Daniel Paille Continues Progress in Recovery from Nose Surgery, Thursday Return ‘A Possibility’

Daniel Paille Continues Progress in Recovery from Nose Surgery, Thursday Return 'A Possibility'BOSTON — For Daniel Paille, it's the little things that give him satisfaction these days.

Simple things that most take for granted, like being able to breathe through his nose again.

That's the same nose that the Bruins forward had shattered by a Steve Staios slap shot in last Monday's win over the Islanders. Paille had surgery on Wednesday and continues to progress in his recovery, joining the team for its morning skate on Tuesday before the club's clash with New Jersey.

"It's improving a lot," Paille said. "I'm able to breathe through my nostrils now, so it's a lot easier to skate. [Wednesday] it should be completely clear and hopefully I'll get a quick recovery after that."

Paille won't be playing Tuesday against the Devils, but he hasn't ruled out a return Thursday when Columbus comes to town.

"I think it's a possibility," Paille said of playing Thursday. "It also depends on the coaches, too. I know I'm able to play. I'm not quite 100 percent yet, but hopefully in a couple of days I am."

For now, Paille is breathing a bit easier with the packing in his nose finally out and is working on getting used to the protective cage he will be wearing for the foreseeable future.

"I've gotten used to it," Paille said. "The swelling's gone down a lot, which is really helpful. I've pretty much gotten my facial features back. The cage eventually will just become a habit and I won't even notice it anymore. The first couple skates with it was a little awkward, you kind of see the lines in between. Today I felt a lot better with it on and hopefully tomorrow will be even better."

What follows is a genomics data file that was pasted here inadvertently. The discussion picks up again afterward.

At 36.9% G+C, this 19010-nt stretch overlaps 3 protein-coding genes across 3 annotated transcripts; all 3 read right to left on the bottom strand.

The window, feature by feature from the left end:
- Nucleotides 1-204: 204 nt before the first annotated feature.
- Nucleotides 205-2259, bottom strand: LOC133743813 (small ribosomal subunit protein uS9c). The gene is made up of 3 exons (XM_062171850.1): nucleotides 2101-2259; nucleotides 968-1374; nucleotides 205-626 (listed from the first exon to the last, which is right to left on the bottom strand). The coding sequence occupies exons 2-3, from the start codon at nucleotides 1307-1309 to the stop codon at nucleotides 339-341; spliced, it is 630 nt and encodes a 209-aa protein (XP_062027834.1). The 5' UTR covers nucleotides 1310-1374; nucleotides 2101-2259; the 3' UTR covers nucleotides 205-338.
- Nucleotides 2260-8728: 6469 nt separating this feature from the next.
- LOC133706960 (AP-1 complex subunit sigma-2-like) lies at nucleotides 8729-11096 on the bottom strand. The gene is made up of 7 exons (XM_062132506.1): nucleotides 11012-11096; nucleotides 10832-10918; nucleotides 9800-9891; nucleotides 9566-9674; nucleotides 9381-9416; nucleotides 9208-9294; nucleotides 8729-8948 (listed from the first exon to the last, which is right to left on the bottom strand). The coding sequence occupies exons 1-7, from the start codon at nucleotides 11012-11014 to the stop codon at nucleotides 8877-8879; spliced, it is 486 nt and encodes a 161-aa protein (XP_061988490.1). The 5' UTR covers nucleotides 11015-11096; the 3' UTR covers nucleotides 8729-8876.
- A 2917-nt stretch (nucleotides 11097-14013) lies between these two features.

Paille never doubted he'd make a quick return. Like most hockey players, the pain of missing games is worse than the agony of even the most gruesome injury.

"It's one of our major instincts," Paille said. "We want to just get back out there and help as much as we can. Once we get the results where we've got 100 percent certainty that we can play, that's our main goal to get back as soon as we can."

Paille also admitted that he was lucky. His visor blunted a lot of the force of the shot, and he did not suffer any damage to his eyes, teeth or jaw. The rest of his face was sore and sensitive, but there were no other breaks besides his nose. Now, the injury is more annoying than painful.

"It's itchy so I try to pick at it a few more times," Paille said. "It's something that's irritating, but you kind of get through over time."

Through it all, Paille has maintained his sense of humor about the injury, noting that it was the first broken nose he has suffered.

"And hopefully the last, but probably not," Paille said.

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